Your name (blog/twitter) and what do you do
My name is Tosin Damilare James Animashaun (IRC: acetakwas; Twitter: @acetakwas; Github: github.com/takwas, Blog: takwas.github.io).
I am currently a part-time Software Engineering student at NIIT, Lagos. I am also a co-founder at a startup called Krohx. We are in the final stages of deploying a job/hiring web platform that targets seekers of short-term jobs while also easing the process of getting service delivery for the hirers.
With my involvements with the burgeoning Python community in Nigeria, I recently got elected as secretary for the organization.
How did you learn about the training? (++ My Experience) I fail to recall
exactly how I learnt about the community now, but I remember joining the mailing list and going on from there. This was in fact my first time of joining a mailing list. Upon learning about the #dgplug IRC channel, I promptly enlisted the channel to my IRC client’s favourites.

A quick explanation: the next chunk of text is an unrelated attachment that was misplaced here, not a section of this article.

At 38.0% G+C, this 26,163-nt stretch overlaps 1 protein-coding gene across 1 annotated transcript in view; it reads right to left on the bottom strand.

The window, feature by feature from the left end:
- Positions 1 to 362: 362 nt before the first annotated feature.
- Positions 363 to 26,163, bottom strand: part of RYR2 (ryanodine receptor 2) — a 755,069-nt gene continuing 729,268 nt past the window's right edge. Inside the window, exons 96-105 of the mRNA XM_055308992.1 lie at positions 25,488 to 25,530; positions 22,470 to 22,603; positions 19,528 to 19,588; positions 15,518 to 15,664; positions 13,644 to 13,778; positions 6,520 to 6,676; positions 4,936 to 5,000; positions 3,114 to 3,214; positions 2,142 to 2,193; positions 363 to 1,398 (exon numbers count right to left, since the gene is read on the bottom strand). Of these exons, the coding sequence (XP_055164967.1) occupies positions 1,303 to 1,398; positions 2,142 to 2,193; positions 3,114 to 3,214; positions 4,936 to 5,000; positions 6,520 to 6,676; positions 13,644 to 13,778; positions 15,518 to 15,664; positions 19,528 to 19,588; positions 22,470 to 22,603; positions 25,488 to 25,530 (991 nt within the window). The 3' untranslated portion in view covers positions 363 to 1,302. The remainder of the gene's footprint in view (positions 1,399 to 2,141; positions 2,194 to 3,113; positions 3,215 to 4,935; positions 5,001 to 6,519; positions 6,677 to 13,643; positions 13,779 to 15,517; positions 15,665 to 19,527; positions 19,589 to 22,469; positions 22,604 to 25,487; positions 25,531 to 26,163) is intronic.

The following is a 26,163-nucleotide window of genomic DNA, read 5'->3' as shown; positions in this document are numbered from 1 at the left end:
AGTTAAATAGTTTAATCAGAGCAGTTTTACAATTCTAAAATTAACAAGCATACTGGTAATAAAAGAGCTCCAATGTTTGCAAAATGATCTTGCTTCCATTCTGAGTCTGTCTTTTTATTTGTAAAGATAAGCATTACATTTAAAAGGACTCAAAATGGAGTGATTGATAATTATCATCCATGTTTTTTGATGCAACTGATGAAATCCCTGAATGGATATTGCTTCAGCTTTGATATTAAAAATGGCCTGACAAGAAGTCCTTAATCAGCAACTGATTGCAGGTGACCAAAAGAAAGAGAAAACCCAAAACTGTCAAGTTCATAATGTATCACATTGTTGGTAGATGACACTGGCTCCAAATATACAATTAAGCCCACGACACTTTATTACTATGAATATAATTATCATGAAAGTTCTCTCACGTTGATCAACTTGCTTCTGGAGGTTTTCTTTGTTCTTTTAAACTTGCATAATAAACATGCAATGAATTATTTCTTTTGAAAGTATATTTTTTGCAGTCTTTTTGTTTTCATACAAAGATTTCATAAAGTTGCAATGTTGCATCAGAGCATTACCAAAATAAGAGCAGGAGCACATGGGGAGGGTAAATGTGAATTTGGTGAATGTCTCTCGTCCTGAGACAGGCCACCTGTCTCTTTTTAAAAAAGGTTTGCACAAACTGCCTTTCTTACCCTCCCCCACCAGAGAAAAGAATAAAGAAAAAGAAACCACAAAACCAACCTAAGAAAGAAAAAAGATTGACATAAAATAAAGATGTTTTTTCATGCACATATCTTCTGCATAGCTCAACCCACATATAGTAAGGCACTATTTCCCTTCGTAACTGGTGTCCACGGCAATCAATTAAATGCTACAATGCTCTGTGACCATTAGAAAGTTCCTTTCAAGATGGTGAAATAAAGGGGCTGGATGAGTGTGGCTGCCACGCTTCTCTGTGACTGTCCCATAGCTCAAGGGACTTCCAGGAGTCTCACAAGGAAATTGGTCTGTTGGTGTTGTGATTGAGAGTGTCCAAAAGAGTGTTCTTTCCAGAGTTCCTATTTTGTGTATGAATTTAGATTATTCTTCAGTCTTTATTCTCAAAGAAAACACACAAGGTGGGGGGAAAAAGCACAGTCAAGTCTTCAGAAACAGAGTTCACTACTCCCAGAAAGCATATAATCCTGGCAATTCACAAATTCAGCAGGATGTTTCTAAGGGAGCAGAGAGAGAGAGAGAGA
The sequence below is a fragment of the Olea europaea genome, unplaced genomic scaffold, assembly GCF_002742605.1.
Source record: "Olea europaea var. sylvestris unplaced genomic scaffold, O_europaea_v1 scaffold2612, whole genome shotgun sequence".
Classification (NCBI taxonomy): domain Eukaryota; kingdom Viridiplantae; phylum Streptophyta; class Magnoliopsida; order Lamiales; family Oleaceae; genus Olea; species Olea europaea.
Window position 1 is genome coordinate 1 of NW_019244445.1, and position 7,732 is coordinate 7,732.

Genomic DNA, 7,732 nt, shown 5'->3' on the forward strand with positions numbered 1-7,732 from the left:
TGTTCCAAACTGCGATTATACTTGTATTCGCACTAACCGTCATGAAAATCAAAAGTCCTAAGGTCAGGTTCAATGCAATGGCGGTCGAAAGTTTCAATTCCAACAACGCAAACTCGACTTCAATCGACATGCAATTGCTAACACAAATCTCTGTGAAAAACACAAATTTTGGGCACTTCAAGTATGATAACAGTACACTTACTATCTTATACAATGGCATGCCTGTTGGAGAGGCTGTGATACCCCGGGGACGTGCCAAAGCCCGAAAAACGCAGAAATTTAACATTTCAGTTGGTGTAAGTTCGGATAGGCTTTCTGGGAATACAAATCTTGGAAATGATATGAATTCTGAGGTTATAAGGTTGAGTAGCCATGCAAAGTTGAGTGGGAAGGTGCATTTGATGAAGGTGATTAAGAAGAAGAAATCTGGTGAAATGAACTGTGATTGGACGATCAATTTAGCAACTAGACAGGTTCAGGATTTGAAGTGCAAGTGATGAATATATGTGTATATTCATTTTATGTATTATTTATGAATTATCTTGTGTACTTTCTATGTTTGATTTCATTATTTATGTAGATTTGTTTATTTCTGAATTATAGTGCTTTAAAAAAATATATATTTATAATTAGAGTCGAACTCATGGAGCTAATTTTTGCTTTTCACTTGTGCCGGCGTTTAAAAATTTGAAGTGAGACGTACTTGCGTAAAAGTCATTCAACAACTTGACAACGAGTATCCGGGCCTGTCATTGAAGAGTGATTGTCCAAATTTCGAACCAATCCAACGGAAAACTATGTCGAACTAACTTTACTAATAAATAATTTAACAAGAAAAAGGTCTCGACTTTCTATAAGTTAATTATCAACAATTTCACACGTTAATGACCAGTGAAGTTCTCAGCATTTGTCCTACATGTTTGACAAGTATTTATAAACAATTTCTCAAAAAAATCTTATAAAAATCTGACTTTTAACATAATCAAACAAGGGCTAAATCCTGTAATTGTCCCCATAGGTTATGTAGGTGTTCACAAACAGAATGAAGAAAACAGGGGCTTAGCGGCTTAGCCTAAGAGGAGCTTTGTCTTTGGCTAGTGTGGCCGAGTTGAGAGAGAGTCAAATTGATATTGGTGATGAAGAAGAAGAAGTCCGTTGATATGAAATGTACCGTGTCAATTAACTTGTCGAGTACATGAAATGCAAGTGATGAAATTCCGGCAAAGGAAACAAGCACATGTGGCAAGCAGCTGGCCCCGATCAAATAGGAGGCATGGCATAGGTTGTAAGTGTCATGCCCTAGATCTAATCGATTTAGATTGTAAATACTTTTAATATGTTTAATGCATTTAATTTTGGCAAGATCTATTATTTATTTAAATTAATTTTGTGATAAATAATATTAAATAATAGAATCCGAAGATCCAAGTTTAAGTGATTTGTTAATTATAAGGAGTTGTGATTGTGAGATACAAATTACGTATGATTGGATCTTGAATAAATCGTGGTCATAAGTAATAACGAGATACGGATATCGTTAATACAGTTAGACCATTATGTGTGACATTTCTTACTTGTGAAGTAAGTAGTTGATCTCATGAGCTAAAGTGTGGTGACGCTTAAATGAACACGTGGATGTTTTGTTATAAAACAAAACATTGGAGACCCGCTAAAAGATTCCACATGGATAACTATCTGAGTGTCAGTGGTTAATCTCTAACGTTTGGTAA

I was so enthusiastic about this, as I had no prior experience of an online tutoring session. The feeling was truly exhilarating.
Having come from a Java background, I was really interested in learning the Python programming language as soon as I caught on waves with. At the time, I had volunteered to write some scripts to help automate some of the manual processing of NIIT’s annual scholarship exam records/documents at my school for that year. I accomplished that using Java, but in hind-sight, I feel I could have saved a lot of time if I had utilised Python in the situation.
This was a blog post I wrote as part of tasks given to us. I have failed to maintain that blog though. I now write here